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Francis Ca2' Channel Blockers and CHF

induced activation of the renin-angiotensin system contributes importantly to worsening heart failure. However, other agents widely used to treat congestive heart failure, like diuretics, are also well known to stimulate the renin-angiotensin system and are hardly considered to cause any worsening of congestive heart failure. In summary, neither the direct negative inotropic effects nor neuroendocrine activation seems solely responsible for the propensity of calcium channel blockers to unmask or aggravate underlying congestive heart failure. What, then, is the basis for the increase in late onset of congestive heart failure when diltiazem is used in patients with left ventricular dysfunction? The systolic load that the left ventricle must empty against is a combination of many elements, including left ventricular wall stress and the impedance provided by the large conductance and smaller resistance vessels. The characteristics of the peripheral vasculature are important in determining left ventricular performance in patients with congestive heart failure. The systemic vascular resistance and the distal compliance of the vasculature are two independent properties of the vascular impedance load.21 It is entirely possible that the responses of distal compliance and proximal compliance to vasodilator drugs are different from that of the systemic vascular resistance. Preliminary data suggest that the vascular compliance is a dynamic process that can be differentially affected by various vasodilator agents.22 For example, although diltiazem has rather weak negative inotropic properties, it may fail to improve peripheral vessel compliance to the same extent as the more potent dilating dihydropyridines, although data for this are lacking. The ability to improve the compliance of the arterial tree may be an important factor in determining whether a particular calcium channel blocker will have a favorable, neutral, or unfavorable effect on the natural course of congestive heart failure. This brings us to the more vascular selective second generation dihydropyridines: amlodipine, nitrendipine, nisoldipine, nicardipine, isradipine, and felodipine. It is possible, but certainly not proven, that those agents that markedly improve vascular compliance may unload the ventricle to a far greater extent and thereby more than offset any negative inotropic effect or tendency to activate neuroendocrine systems. The effects of calcium channel blockers on vascular compliance may provide a clue as to whether the agent will be useful in treatment of patients with heart failure. In summary, according to the post hoc analysis of the MDPIT group, the aggregate available data should dissuade clinicians from using diltiazem as the primary vasodilator therapy for patients with overt congestive heart failure or severely depressed left ventricular dysfunction (ejection fraction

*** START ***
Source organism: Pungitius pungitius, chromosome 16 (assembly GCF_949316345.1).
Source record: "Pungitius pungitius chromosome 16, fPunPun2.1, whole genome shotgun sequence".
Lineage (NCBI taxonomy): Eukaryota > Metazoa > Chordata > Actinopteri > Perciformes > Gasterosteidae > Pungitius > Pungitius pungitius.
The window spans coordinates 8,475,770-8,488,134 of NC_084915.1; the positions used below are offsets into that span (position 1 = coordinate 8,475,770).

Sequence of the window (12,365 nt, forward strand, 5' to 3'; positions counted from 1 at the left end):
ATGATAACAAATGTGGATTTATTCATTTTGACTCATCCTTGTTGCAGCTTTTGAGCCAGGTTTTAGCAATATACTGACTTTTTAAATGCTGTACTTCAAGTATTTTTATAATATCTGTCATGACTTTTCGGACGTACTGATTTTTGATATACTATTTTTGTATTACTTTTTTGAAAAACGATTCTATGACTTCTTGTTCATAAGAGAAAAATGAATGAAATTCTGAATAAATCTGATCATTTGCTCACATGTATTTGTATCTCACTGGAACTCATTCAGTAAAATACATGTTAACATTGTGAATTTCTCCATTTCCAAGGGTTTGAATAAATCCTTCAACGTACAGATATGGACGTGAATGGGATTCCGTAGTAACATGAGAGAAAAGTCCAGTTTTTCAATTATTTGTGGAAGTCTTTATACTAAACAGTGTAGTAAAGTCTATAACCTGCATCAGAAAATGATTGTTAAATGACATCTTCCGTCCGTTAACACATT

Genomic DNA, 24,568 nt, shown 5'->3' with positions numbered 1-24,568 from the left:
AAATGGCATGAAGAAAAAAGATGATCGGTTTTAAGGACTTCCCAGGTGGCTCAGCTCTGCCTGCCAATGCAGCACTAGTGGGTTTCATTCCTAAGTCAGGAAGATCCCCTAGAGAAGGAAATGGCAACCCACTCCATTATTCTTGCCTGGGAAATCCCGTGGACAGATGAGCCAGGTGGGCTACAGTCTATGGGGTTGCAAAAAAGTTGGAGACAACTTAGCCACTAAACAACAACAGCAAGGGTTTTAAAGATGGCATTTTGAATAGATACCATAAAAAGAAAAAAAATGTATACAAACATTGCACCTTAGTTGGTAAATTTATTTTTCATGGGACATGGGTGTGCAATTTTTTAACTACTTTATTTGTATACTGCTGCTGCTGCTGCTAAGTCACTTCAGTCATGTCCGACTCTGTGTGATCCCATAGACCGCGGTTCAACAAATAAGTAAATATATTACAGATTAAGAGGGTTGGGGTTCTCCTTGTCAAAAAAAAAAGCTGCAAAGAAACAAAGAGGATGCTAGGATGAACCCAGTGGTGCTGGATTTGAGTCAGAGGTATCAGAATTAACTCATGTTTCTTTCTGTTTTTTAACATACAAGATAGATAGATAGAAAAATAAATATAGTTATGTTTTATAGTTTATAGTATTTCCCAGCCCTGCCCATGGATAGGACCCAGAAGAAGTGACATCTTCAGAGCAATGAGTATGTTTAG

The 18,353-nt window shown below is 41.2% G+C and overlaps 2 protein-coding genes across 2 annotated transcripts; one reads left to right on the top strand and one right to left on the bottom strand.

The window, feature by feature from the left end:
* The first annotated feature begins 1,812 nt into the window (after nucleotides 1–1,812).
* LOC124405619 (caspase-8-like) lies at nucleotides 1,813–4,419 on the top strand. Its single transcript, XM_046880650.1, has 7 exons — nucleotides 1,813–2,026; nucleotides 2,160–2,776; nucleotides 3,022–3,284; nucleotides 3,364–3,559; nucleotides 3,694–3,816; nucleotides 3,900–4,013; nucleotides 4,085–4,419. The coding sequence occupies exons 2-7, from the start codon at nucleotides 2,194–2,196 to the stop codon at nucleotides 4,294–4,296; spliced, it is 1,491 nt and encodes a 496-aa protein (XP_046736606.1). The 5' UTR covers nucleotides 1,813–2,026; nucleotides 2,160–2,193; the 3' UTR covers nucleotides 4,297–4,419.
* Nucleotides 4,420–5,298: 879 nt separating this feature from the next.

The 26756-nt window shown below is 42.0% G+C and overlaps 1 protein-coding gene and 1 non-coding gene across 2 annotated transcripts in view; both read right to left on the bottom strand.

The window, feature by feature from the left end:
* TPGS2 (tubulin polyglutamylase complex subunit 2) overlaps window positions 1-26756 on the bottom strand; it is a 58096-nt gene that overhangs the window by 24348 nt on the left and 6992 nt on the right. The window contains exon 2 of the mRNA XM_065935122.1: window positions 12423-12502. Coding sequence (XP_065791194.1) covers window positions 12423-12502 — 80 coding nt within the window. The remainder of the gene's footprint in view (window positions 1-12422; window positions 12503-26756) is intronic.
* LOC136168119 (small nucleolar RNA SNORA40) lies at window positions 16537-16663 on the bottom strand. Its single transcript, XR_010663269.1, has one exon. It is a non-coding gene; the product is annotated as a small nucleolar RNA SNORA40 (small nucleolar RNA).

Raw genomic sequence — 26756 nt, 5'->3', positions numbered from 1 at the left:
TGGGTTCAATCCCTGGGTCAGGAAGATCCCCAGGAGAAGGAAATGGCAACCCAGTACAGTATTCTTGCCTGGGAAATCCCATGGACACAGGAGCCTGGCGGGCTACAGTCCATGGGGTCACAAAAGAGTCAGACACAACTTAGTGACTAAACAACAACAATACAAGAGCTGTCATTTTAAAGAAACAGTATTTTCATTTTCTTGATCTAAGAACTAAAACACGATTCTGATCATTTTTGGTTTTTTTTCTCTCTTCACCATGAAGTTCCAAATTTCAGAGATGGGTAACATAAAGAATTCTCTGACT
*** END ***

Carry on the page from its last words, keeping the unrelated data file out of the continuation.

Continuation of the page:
Calcium channel blockers and congestive heart failure.

336 Editorial Comment Calcium Channel Blockers and Congestive Heart Failure Gary S. Francis, MD C areful examination of the results of the Multicente...